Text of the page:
The racing's more about skill than weapons, though there are the occasional offensive and defensive items tossed in. Diddy Kong Racing's pick-up system is about building up the power of a held weapon: grabbing a red balloon will snag a one-shot missile, but holding onto it and picking up a second red balloon will increase its potential. The downside is that any other balloons will be ineffective if they're picked up while holding onto a weapon. In the dozen hours we've played Diddy Kong Racing we didn't find any terribly overpowered weapon that could demolish the competition, so at least on the surface the game's pretty balanced. On the downside, there's no great equalizer to keep races close -- if you're being trounced and lapped, you really don't get any extra handicap to zoom you back to the rest of the pack. But hey, if you can't keep up, then you need to start practicing before jumping into multiplayer.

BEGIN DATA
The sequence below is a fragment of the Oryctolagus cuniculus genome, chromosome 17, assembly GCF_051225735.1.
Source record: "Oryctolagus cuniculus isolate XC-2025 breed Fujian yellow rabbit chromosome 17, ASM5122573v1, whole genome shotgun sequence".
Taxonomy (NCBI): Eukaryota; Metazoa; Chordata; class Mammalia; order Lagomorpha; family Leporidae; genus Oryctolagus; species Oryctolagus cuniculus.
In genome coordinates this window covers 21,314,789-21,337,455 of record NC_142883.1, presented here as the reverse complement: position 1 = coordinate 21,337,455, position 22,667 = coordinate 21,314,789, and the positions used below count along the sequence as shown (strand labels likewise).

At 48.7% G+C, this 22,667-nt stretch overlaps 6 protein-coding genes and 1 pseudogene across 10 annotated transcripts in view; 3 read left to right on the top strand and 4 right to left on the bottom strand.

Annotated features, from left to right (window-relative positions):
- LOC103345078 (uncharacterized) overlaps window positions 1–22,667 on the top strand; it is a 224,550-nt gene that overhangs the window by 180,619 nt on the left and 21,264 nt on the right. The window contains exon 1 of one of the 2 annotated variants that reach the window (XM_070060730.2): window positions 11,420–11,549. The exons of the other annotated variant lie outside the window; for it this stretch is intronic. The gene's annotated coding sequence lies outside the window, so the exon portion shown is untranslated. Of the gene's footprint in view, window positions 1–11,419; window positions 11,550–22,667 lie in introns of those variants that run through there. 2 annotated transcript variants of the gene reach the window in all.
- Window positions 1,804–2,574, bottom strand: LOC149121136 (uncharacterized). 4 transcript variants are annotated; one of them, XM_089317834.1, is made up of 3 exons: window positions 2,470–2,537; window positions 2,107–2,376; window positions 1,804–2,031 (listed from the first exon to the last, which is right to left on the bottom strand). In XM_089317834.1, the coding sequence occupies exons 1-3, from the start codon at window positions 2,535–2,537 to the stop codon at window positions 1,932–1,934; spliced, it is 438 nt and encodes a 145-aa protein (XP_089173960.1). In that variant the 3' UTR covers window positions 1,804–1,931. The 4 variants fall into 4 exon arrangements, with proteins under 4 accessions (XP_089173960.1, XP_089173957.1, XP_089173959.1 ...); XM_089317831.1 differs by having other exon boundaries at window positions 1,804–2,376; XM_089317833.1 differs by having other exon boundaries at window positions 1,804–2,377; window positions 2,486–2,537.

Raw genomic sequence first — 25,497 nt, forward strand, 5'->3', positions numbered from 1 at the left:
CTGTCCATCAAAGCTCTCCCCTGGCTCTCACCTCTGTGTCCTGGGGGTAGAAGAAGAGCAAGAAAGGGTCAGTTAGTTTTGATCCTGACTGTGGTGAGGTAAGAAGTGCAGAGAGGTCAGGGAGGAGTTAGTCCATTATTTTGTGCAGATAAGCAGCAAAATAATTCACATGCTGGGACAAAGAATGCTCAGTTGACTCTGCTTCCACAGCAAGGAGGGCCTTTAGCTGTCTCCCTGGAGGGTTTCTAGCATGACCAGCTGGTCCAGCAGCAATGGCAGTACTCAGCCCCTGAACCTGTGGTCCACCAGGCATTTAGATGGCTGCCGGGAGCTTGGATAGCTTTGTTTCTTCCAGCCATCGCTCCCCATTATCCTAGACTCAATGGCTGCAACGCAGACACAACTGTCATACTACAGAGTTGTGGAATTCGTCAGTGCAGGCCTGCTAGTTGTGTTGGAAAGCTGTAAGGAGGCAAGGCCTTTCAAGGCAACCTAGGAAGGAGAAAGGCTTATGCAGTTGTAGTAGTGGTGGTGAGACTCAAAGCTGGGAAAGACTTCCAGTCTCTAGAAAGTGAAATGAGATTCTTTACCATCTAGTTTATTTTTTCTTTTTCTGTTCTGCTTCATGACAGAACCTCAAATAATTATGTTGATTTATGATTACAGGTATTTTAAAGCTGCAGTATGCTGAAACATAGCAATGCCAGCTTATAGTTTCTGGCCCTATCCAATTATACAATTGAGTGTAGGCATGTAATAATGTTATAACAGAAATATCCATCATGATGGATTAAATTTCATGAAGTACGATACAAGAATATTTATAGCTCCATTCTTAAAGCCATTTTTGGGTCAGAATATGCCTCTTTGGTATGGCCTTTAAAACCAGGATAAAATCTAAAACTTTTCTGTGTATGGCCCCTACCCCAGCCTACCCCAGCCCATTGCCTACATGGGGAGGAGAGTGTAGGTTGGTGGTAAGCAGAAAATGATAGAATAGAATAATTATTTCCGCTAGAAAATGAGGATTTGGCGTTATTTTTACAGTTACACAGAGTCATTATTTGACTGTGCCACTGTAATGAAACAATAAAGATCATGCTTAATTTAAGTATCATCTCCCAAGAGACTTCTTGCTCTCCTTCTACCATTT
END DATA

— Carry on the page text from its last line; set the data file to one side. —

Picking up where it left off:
Diddy Kong Racing DS' single player presentation is one where players don't necessarily follow a rigid GP layout like Mario Kart. Instead, players wander through an overworld where they must find their next race in the five different locations. So those looking to just jump in and race with all available characters will be out of luck simply because the game's structure doesn't work that way. But this adventure model does open up a cool sense of discovery since not only do you have to find the next location, but you can also find little hidden gems along the way that will unlock additional trinkets outside of the racing. Using the stylus and manipulating the world with it is key to finding some needed money to open up special tracks, multiplayer modes, and unnecessary-but-cool customization modes. And some characters are hidden by some untraditional means -- if you see some frogs bouncing around the environment, for example -- try to flick them around in a specific location.